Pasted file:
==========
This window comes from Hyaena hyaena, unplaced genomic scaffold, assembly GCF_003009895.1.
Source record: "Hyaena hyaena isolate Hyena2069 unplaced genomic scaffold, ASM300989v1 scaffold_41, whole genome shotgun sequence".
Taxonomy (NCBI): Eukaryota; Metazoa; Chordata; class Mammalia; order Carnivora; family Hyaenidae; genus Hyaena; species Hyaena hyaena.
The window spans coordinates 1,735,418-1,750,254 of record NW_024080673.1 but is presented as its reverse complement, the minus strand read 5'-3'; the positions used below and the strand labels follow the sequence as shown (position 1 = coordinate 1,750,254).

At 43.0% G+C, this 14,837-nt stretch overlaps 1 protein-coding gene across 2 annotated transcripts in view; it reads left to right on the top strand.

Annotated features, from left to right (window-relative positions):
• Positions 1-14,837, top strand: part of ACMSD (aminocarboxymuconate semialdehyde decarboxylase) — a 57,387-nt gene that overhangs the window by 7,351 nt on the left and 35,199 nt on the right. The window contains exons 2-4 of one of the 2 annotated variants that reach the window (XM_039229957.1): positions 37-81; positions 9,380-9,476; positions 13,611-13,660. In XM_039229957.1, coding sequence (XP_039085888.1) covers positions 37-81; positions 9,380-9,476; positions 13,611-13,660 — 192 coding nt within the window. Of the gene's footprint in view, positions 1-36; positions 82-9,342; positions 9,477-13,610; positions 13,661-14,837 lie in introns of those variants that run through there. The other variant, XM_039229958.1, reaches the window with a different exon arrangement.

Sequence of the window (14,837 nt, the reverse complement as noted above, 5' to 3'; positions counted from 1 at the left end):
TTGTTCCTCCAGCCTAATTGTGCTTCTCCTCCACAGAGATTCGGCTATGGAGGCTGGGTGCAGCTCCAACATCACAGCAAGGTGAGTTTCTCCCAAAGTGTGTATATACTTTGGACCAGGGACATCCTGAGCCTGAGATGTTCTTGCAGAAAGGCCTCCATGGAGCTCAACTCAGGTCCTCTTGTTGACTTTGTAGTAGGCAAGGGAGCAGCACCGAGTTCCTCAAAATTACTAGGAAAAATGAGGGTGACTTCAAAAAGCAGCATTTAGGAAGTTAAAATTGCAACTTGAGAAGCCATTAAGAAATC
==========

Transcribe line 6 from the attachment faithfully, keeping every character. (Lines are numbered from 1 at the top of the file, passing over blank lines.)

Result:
Annotated features, from left to right (window-relative positions):